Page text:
Ohio has a multi-stage process for the creation of its Congressional map.
If 60% of the General Assembly votes in favor of a redistricting plan (including 50% of all Republican members and 50% of all Democrat members) and the map is signed by the Governor, it will be in effect for the entire decade.
If a redistricting plan cannot reach that threshold of support then the Ohio Redistricting Commission (made up of the Governor, Auditor, Secretary of State, a member chosen by the Speaker of the House, a member chosen by the Senate President, a member chosen by the House Minority Leader, and a member chosen by the Senate Minority Leader) has an opportunity to enact a plan for a decade if it can agree to a map with the support of at least two members of each major political party no later than the last day of October of that year.
If the Commission fails to reach the required level of bipartisan consensus the General Assembly receives another opportunity to enact a plan for the decade. The General Assembly must adopt this plan by the last day of November of that year. During this second attempt a plan needs only to be supported by one-third of the members of each major political party and be signed by the Governor.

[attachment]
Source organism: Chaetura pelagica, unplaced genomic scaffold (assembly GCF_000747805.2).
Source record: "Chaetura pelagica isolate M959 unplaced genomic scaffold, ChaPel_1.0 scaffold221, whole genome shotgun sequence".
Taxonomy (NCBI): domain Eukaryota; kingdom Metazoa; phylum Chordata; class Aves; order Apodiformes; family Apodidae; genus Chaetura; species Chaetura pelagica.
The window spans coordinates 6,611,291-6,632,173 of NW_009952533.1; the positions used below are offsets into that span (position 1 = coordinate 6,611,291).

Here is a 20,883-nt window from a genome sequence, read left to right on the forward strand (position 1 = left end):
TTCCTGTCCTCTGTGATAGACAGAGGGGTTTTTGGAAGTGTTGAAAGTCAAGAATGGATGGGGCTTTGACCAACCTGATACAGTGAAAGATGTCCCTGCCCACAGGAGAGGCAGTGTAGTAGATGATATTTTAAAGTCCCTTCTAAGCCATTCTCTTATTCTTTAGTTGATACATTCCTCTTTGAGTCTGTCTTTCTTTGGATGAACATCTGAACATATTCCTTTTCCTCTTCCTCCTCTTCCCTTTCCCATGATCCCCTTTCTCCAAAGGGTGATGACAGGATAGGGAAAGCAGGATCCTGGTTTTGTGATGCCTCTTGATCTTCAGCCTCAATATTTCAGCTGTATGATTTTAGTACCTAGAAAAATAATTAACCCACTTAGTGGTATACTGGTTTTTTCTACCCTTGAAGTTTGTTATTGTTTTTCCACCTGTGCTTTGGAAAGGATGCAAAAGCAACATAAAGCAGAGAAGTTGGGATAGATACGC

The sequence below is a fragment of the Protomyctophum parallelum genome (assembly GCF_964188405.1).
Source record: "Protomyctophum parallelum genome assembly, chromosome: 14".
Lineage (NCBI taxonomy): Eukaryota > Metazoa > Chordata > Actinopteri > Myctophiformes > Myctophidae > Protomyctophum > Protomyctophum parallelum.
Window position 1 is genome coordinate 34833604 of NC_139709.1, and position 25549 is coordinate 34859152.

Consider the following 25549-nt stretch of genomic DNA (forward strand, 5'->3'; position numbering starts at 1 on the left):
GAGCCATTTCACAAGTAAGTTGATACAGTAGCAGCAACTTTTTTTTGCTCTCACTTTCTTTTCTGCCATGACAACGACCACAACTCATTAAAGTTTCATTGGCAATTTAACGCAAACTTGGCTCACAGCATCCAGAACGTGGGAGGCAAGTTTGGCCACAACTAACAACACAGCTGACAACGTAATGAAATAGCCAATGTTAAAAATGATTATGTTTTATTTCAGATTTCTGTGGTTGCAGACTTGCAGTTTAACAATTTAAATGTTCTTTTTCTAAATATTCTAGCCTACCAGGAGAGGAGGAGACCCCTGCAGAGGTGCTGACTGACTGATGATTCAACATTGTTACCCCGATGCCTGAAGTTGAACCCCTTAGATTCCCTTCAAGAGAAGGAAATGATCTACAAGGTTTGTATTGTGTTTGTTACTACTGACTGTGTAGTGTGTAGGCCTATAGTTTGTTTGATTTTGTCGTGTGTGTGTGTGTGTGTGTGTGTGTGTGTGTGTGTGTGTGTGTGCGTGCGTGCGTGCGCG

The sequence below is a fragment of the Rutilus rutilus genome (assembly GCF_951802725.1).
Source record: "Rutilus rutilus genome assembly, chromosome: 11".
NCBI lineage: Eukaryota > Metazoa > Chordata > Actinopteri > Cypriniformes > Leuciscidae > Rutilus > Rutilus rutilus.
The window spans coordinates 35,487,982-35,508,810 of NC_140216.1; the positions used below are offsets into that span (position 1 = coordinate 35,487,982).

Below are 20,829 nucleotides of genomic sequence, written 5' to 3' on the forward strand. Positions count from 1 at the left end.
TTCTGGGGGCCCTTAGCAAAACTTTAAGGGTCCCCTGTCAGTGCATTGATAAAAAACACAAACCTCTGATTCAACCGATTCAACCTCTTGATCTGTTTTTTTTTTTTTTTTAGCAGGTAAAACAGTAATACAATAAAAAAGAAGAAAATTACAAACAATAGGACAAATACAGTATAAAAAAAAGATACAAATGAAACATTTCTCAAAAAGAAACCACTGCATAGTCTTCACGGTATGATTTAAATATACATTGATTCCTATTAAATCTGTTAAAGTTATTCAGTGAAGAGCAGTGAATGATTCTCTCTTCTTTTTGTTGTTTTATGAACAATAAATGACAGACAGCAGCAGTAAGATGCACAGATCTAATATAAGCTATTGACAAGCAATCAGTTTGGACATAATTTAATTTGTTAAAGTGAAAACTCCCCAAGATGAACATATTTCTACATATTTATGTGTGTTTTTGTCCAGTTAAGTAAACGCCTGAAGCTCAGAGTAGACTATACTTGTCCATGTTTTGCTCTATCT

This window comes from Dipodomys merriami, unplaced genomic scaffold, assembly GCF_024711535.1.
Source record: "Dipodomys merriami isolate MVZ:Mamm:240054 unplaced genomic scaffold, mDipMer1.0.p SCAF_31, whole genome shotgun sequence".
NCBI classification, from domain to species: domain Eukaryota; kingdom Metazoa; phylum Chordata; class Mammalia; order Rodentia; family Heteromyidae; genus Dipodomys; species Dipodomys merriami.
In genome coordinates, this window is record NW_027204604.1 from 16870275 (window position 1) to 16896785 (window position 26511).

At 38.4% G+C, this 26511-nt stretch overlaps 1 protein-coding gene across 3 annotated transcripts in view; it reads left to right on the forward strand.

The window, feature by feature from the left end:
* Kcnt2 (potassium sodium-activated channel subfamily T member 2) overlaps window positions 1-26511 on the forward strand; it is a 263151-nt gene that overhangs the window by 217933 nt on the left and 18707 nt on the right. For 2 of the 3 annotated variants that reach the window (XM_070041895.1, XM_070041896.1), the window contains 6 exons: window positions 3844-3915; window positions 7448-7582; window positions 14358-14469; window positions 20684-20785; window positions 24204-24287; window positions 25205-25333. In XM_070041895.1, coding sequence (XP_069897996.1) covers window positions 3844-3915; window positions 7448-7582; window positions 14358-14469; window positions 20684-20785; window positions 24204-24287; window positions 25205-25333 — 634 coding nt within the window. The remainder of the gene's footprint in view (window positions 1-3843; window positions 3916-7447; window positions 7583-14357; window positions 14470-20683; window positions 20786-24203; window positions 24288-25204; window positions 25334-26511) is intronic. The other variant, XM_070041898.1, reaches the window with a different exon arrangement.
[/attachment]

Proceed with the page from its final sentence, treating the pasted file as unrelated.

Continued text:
If a redistricting plan cannot reach that threshold of support then the General Assembly may enact a plan for four years with a majority vote and the Governor’s signature. If the General Assembly enacts a map this way the plan must not unduly favor or disfavor a political party and should maintain whole governmental units, with the order of preference being counties, townships, and municipal corporations. Upon the four year expiration date of a plan, the map drawing process starts again in the same order as described above.
A Legislative Task Force aids the Ohio General Assembly in its task of drawing congressional districts. The Legislative Task Force is made up of three persons appointed by the President of the Ohio Senate, and three appointed by the Speaker of the Ohio House.
The Ohio Redistricting Commission is responsible for drawing the state’s legislative lines. The seven-member commission is made up of the Governor, Auditor, Secretary of State, a member chosen by the Speaker of the House, a member chosen by the Senate President, a member chosen by the House Minority Leader, and a member chosen by the Senate Minority Leader.
At least two members of each party must vote for a plan for it to be enacted for ten years. If the Commission is unable to reach that level of bipartisan support, the Commission may only enact a redistricting plan for four years.
The Commission must publicly release their proposed plan and hold at least three public hearings across the state to present the plan and seek public input. All Commission meetings are open to the public and must be broadcasted electronically such that it is available to the general public.
A Legislative Task Force aids the Ohio Redistricting Commission in establishing legislative districts using the new census information. The Legislative Task Force is made up of three persons appointed by the President of the Ohio Senate, and three appointed by the Speaker of the Ohio House.
Kinds of Ballot Measures